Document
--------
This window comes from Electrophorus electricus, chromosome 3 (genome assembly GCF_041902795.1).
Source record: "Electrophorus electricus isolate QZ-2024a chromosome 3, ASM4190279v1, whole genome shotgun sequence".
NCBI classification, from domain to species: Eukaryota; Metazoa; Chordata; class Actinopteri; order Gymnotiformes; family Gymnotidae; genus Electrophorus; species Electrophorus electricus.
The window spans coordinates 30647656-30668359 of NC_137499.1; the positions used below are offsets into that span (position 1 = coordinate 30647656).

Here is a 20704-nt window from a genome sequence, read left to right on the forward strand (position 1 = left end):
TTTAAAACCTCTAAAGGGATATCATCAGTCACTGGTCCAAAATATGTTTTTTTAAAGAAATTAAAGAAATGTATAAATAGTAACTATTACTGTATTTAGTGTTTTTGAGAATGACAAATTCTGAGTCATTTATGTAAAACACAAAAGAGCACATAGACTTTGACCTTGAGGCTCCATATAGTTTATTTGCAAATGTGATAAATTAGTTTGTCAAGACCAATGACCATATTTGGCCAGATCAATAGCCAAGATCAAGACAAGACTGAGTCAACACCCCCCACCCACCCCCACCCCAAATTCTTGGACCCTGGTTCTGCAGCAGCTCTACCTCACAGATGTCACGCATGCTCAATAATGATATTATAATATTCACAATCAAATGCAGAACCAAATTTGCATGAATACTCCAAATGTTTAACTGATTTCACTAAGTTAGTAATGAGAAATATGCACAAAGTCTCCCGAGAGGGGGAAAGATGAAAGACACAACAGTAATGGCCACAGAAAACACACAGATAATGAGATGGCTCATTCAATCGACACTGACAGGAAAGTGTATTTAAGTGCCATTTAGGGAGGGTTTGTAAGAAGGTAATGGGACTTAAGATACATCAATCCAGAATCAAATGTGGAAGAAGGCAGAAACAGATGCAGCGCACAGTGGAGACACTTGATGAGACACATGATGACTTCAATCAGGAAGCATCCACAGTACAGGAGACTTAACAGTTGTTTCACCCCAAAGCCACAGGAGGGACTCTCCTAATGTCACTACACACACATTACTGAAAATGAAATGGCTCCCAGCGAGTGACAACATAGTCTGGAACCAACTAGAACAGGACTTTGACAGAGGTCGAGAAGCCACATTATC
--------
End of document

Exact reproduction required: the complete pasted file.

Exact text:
This window comes from Electrophorus electricus, chromosome 3 (genome assembly GCF_041902795.1).
Source record: "Electrophorus electricus isolate QZ-2024a chromosome 3, ASM4190279v1, whole genome shotgun sequence".
NCBI classification, from domain to species: Eukaryota; Metazoa; Chordata; class Actinopteri; order Gymnotiformes; family Gymnotidae; genus Electrophorus; species Electrophorus electricus.
The window spans coordinates 30647656-30668359 of NC_137499.1; the positions used below are offsets into that span (position 1 = coordinate 30647656).

Here is a 20704-nt window from a genome sequence, read left to right on the forward strand (position 1 = left end):
TTTAAAACCTCTAAAGGGATATCATCAGTCACTGGTCCAAAATATGTTTTTTTAAAGAAATTAAAGAAATGTATAAATAGTAACTATTACTGTATTTAGTGTTTTTGAGAATGACAAATTCTGAGTCATTTATGTAAAACACAAAAGAGCACATAGACTTTGACCTTGAGGCTCCATATAGTTTATTTGCAAATGTGATAAATTAGTTTGTCAAGACCAATGACCATATTTGGCCAGATCAATAGCCAAGATCAAGACAAGACTGAGTCAACACCCCCCACCCACCCCCACCCCAAATTCTTGGACCCTGGTTCTGCAGCAGCTCTACCTCACAGATGTCACGCATGCTCAATAATGATATTATAATATTCACAATCAAATGCAGAACCAAATTTGCATGAATACTCCAAATGTTTAACTGATTTCACTAAGTTAGTAATGAGAAATATGCACAAAGTCTCCCGAGAGGGGGAAAGATGAAAGACACAACAGTAATGGCCACAGAAAACACACAGATAATGAGATGGCTCATTCAATCGACACTGACAGGAAAGTGTATTTAAGTGCCATTTAGGGAGGGTTTGTAAGAAGGTAATGGGACTTAAGATACATCAATCCAGAATCAAATGTGGAAGAAGGCAGAAACAGATGCAGCGCACAGTGGAGACACTTGATGAGACACATGATGACTTCAATCAGGAAGCATCCACAGTACAGGAGACTTAACAGTTGTTTCACCCCAAAGCCACAGGAGGGACTCTCCTAATGTCACTACACACACATTACTGAAAATGAAATGGCTCCCAGCGAGTGACAACATAGTCTGGAACCAACTAGAACAGGACTTTGACAGAGGTCGAGAAGCCACATTATC